Tennis at the movies: The good, the bad and the ugly

To coincide with the release of “Challengers”, we look at the best and worst films involving tennis

Will Smith at the premiere of the motion picture King Richard at Curzon Mayfair London Will Smith at the premiere of the motion picture King Richard at Curzon Mayfair London – © Imago / Panoramic

The widespread acclaim for “Challengers” – the new film about tennis with Zendaya – seems to be bucking the trend for tennis films, many of which have been more the butt of jokes than find themselves in contention for any film awards.

Starring American actress and singer Zendaya, Challengers is released in the United States and UK today (April 26) and is expected to be a success at the box office, having already impressed the critics. The tennis, too, has received the thumbs-up, for which much thanks should go to Brad Gilbert, who worked as a consultant and coach to the actors in the film.

It got us thinking; what are the best tennis films, or films with tennis featuring prominently into the plot, and what are the worst, or most disappointing? It’s a subjective list, of course, as most of these things are, but it might make you want to watch one or two you haven’t seen so far or just scream at your screen in disgust/laugh along.

The best: Borg-Mcenroe leads the way

Borg v McEnroe – This was a good one, not least since the “young Bjorn Borg” was played by Borg’s son, Leo, a professional tennis player himself. The tennis scenes are much better than most tennis films but it’s the story that’s so fascinating, with two seemingly opposite characters playing it out on some of the biggest stages in the world, while at the same time dealing with their own demons. Borg and McEnroe fans will know, of course, that they were good friends off the court and remain so, to this day.

Strangers on a Train – Director Alfred Hitchcock used background footage from the 1950 Davis Cup finals at Forest Hills, which gave the tennis scenes instant gravitas. The tennis was good but the main tennis scene itself is a piece of genius, with one of the protagonists staring straight ahead while the rest of the crowd turn their heads side to side, watching the ball. Above all, the film, about two strangers who meet on a train and plot the murder of each other’s wife, is a classic.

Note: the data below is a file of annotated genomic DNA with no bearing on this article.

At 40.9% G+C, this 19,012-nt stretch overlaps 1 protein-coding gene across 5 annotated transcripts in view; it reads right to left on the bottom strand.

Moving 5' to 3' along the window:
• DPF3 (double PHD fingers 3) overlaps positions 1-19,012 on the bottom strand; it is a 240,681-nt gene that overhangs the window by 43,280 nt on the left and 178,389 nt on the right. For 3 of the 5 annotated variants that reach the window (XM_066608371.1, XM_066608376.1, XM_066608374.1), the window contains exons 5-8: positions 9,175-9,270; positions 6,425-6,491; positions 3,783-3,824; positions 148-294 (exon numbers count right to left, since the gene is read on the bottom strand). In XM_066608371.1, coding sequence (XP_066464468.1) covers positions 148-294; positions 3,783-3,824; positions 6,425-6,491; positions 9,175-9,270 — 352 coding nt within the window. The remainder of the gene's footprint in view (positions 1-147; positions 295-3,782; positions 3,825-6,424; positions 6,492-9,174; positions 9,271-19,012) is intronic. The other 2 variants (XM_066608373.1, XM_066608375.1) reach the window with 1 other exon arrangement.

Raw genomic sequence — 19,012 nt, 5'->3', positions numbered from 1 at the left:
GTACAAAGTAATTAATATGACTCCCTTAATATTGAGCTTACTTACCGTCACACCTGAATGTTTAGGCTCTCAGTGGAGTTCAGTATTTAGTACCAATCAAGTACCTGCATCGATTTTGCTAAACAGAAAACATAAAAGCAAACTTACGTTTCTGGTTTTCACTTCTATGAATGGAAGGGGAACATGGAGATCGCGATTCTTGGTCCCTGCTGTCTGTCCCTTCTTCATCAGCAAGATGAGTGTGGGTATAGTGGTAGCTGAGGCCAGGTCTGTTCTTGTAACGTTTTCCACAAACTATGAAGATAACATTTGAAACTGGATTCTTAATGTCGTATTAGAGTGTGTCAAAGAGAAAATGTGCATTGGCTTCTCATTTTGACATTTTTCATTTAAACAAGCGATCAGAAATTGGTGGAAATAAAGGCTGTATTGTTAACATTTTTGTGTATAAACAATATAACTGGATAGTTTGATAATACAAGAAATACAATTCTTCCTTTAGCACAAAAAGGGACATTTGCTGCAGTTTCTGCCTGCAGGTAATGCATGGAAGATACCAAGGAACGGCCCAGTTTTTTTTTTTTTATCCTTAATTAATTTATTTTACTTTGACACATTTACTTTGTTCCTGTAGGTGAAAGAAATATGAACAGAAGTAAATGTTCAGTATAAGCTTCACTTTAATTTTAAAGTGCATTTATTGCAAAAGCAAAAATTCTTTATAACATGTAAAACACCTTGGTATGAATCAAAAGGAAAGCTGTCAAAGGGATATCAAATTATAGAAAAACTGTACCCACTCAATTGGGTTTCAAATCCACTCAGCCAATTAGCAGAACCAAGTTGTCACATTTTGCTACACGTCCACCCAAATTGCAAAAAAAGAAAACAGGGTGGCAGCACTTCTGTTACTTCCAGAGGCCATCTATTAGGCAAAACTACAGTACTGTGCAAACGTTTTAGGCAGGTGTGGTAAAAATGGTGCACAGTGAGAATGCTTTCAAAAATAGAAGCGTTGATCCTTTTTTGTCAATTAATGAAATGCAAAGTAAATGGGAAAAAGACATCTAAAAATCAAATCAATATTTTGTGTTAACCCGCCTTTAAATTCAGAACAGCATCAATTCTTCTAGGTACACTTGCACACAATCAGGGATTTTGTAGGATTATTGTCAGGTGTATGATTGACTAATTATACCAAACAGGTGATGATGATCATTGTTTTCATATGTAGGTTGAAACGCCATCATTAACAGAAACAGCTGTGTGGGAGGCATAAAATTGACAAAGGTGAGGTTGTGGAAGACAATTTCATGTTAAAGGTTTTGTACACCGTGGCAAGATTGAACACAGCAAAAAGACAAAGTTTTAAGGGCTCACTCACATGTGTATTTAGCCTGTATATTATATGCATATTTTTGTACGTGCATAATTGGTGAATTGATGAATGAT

The Royal Tenenbaums – This wacky, star-studded Wes Anderson film contains an hilarious tennis scene at the end where Luke Wilson, who had a breakdown on court earlier in the film, is coaching a child. Wilson belts a forehand for a winner, giving the child no chance, before marching around the other side of the net. His earlier meltdown, however, is a legendary scene in itself.

Battle of the Sexes – Not to be confused with the documentary of the iconic 1973 clash between Billie Jean King and Bobby Riggs, but very good, nevertheless. Emma Stone really got many of King’s movements right, including her service routine, which is impressive in and of itself, and the film does bring the drama of the occasion – watched by a record estimated 90 million people on TV worldwide – to life.

King Richard – Will Smith’s star turn as Richard Williams drew the headlines (especially after his impression of Muhammad Ali at the Oscars) but it was the story itself that made the film so compelling. How Venus Williams and Serena Williams made it out of Compton, with the help of their devoted parents, to become the best players in the world and iconic game-changers of our sport, is still an incredible tale. The young actors playing the sisters as juniors were also excellent.

The bad: Wimbledon, Players

Wimbledon – Slated by the critics, it’s vaguely entertaining, though the tennis scenes seemed like they were sped up. Pat Cash trained Paul Bettany and Dom Inglot was his double. It’s a cheesy romantic comedy but its ridiculous scene, where Bettany and Kirsten Dunst drive out of London at night and arrive in Brighton first thing in the morning is a bit of a joke. Now, British roads are not up to much but it’s only a 90-minute journey. Guess they must have stopped for a break at a service station.

Players – This film is most memorable for how many professional players they managed to agree to do a cameo, including the likes of John McEnroe, but otherwise it was pretty unremarkable and even though it had Ali McGraw as the lead, it failed to hit the heights (the reviews were genuinely terrible). Its one saving grace, though, was the tennis, which was good.

Match Point – This could have been good, with Woody Allen directing and Scarlett Johansson starring, and it was well-received in the US. Less so in the UK, where it was filmed – the tennis scenes were shot at Queen’s Club – with reviewers calling it clunky and cumbersome, among other things.

The ugly: Confetti

Confetti – The tennis here is rubbish while the story, a comedy, is poor too; three couples wanting to have perfect wedding – including a tennis-pro couple. One to avoid.

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